Sunday, December 13, 2009

Symbolism and the Sacrament

Just found the following in an introduction to a book named "Symbols & Shadows" by Donald W. Parry and Jay A. Parry. Also added, in italics, are some of my own thoughts and observations. The is food for thought...

"Once as I sat pondering during the sacrament, my eyes on the sacrament table, I suddenly realized that I was looking at a shroud! Under that white linen covering, used in some cultures to cover the remains of the dead, were placed the emblems, or symbols, of the body and blood of Christ. As I thought further about it, my understanding rapidly deepened, as I saw the table as an altar of sacrifice—both His and ours—and the hands that gently broke the bread of sacrifice and served the water of sacrifice as representing other hands—both His and ours.” I've had a similar thought over the years and sometimes found myself wondering if the young men breaking the bread and blessing it and the water truly appreciated that they were tending to the body of Christ. I guess that wonder should also extend to those of us partaking of the bread and water... We hear every week that they are symbols of the body and blood of Christ, but how often do we consider the meaning of literally taking Christ inside ourselves? Of making Him a part of our being? Then again, I really can't wonder for all of the congregation... I can only wonder what it means for, and to, me. And then I must act on it.

"Of all the ordinances, the sacrament has the most obvious symbolism of the atonement. When Jesus introduced the sacrament to his apostles at the Last Supper, he said regarding the bread, “Take, eat; this is in remembrance of my body which I give a ransom for you.” And regarding the wine, he said, “This is in remembrance of my blood of the new testament, which is shed for as many as shall believe on my name, for the remission of their sins” (JST Matt. 26:22, 24).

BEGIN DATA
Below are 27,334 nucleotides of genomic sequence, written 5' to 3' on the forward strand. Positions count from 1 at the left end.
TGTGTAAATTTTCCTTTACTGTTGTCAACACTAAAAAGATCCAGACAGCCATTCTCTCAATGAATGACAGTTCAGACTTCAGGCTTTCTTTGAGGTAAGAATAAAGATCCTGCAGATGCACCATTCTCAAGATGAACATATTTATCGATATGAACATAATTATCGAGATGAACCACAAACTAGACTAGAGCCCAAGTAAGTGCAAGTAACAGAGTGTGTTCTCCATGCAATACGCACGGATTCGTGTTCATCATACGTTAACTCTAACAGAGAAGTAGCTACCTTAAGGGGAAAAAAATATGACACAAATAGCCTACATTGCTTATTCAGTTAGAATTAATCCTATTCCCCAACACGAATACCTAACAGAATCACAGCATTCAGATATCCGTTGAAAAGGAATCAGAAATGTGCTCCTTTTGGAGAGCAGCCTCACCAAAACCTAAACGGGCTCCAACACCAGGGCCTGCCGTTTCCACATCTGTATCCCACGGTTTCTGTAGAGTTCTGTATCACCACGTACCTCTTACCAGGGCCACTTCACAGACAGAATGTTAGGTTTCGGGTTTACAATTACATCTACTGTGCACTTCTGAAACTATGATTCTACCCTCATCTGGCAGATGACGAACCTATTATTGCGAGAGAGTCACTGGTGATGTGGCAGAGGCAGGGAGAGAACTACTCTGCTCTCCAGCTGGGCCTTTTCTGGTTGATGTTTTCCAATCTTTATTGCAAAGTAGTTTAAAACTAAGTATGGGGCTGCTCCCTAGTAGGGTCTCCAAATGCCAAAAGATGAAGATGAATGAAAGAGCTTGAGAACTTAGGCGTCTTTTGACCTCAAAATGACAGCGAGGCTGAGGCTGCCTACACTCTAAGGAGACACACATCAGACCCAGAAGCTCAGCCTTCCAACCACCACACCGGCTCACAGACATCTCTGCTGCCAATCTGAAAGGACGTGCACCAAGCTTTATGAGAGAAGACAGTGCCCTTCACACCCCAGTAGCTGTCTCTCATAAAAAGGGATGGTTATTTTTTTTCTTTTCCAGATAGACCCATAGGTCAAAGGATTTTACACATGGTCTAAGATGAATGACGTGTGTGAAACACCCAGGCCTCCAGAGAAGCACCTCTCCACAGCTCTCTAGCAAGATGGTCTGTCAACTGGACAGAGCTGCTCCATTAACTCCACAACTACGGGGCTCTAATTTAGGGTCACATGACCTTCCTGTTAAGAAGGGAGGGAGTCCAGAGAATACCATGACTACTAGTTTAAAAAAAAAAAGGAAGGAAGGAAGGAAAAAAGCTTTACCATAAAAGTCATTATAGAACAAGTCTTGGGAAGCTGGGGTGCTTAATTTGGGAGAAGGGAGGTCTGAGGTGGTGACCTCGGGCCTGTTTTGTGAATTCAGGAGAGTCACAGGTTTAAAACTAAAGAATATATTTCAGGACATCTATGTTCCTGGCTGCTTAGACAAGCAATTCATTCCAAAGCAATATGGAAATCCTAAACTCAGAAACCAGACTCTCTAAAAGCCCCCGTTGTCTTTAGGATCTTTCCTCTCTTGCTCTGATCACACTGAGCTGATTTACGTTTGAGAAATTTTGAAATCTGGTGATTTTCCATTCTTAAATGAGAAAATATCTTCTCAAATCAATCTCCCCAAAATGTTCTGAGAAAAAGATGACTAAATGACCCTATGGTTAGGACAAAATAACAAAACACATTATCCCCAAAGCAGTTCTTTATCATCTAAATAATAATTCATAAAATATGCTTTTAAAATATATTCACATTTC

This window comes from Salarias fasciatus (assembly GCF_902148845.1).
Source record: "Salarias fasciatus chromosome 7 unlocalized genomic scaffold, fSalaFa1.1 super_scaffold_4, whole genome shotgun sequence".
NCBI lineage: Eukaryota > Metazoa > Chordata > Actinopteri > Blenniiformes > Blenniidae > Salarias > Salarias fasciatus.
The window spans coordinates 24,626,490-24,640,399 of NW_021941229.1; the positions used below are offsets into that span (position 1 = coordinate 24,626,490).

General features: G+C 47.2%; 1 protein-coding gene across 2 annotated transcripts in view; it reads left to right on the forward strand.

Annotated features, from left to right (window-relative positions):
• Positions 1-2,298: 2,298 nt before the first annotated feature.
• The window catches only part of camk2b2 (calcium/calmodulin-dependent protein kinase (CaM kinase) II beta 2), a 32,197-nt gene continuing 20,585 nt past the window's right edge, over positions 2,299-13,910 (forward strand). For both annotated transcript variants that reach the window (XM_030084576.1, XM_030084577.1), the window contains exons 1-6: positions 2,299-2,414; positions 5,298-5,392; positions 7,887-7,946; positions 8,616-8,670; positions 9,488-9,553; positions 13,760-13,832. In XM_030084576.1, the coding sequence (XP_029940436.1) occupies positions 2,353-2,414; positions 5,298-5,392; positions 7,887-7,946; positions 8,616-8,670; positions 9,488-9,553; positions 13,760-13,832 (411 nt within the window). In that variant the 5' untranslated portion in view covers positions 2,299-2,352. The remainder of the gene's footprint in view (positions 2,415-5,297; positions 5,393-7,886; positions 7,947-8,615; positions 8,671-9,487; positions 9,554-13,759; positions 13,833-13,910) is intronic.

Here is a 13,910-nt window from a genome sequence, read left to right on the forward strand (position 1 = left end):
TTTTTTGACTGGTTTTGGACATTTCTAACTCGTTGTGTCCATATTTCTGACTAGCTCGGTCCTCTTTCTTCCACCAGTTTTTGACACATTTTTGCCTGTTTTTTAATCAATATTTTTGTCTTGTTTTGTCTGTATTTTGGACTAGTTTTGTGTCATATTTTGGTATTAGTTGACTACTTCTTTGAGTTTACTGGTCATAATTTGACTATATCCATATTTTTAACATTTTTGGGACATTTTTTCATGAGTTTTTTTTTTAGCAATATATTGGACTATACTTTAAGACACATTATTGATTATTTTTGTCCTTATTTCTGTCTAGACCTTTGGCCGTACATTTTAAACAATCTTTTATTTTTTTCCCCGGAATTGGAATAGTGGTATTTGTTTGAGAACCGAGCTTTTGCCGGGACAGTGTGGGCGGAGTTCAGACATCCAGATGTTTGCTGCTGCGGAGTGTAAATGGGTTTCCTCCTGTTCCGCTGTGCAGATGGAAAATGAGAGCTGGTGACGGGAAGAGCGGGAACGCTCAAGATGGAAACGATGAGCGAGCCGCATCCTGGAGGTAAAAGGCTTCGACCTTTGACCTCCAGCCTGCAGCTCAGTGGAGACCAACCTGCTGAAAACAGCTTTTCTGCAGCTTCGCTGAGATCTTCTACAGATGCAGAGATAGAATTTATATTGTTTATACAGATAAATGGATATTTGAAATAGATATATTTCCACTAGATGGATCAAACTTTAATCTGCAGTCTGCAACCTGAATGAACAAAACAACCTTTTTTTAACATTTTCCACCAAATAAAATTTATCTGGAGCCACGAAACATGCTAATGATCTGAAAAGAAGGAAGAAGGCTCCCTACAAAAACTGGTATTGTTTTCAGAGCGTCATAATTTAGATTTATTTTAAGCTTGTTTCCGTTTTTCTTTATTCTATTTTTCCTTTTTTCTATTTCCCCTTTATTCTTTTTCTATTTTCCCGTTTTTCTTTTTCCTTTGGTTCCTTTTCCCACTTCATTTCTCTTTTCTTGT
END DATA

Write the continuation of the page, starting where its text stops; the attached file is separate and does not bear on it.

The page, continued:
When he visited the Nephites, he said after providing the sacrament to them, “He that eateth this bread eateth of my body to his soul; and he that drinketh of this wine drinketh of my blood to his soul; and his soul shall never hunger nor thirst, but shall be filled” (3 Ne. 20:8).

The emblems (the word emblem means “symbol”) of the sacrament point clearly and directly to the atoning sacrifice of Christ in the Garden of Gethsemane and on the cross. As we partake, we have the remarkable opportunity of taking into ourselves symbolic food and drink that represent the very atonement of Jesus Christ—­and by taking it into ourselves, we signify that we make that atonement part of us."

What does that mean to "make the atonement part of us?" I think we could write volumes and never touch on all the ways that the atonement can, and should, touch our lives, our actions, our thoughts, our beings... We learn in our relgious schooling, and careful observation proves, that all things testify of Christ. ALL THINGS. Notice the details around you and see if you can find the patterns that make up types and shadows of Him.

1 comment:

latter-daymom said...

Beautiful, Kathy...very profound!